Knowledge and Professional Identity in Engineering: Code-switching and the Metrics of Progress
|Title||Knowledge and Professional Identity in Engineering: Code-switching and the Metrics of Progress|
|Publication Type||Journal Article|
|Year of Publication||2004|
|Authors||Downey, G. Lee, and J. Lucena|
|Secondary Title||History and Technology|
When nations redefine their priorities and re-plot their directions of travel, engineers get worried about the contents of their knowledge. The cultural and historical specificity of their responses illustrates the extent to which the questions of what counts as engineering knowledge and what counts as an engineer are linked tightly together, and also suggests that both may be tied to local images of the nation. After summarizing recent historical work comparing national patterns in engineering knowledge and engineers’ work, this essay outlines how a focus on professional identity may provide a way of accounting for national and transnational influences on engineers while avoiding the specter of determinism. Offering brief case studies drawn from France, the UK, Germany and the USA, the authors describe engineers as ’responding’ to codes of meaning that live at different scales, including contrasting metrics of progress and images of private industry. The paper is concluded with a brief assessment of some further implications of the analysis of professional identity for work in engineering studies.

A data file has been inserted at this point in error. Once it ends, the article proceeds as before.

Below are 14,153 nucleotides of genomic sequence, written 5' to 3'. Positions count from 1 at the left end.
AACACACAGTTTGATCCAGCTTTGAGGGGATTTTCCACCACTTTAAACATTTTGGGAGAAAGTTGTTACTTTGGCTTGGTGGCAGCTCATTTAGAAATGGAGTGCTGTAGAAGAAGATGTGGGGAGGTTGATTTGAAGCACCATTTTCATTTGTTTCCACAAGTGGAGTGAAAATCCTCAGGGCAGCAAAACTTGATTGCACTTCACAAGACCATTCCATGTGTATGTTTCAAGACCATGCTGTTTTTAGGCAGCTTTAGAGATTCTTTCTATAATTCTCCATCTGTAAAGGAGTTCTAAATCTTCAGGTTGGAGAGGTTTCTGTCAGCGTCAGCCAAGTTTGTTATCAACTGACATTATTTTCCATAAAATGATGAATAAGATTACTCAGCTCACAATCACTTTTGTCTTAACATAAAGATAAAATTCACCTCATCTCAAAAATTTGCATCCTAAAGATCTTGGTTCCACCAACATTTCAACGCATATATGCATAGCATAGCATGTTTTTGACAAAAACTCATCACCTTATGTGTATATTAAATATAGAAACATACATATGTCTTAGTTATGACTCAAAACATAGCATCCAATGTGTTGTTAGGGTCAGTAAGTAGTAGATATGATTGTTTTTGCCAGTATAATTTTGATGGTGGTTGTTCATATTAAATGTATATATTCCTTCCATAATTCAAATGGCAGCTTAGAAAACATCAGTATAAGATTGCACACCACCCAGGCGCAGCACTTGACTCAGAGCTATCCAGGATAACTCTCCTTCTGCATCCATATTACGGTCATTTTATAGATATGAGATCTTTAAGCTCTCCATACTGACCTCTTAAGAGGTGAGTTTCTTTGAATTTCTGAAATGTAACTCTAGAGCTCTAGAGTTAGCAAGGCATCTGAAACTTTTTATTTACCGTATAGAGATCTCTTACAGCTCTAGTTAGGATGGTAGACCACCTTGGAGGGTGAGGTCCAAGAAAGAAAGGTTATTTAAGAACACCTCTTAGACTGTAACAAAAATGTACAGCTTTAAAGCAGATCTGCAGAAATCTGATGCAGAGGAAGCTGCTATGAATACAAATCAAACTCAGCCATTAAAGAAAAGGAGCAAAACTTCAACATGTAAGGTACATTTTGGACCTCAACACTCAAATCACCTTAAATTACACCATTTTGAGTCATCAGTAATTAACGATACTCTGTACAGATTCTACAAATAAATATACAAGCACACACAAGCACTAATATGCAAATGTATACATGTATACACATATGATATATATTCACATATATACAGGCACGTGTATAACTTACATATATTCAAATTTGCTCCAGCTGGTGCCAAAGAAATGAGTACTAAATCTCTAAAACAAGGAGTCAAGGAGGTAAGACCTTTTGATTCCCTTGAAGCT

|URL||http://www.informaworld.com/smpp/content db=all content=a714008019|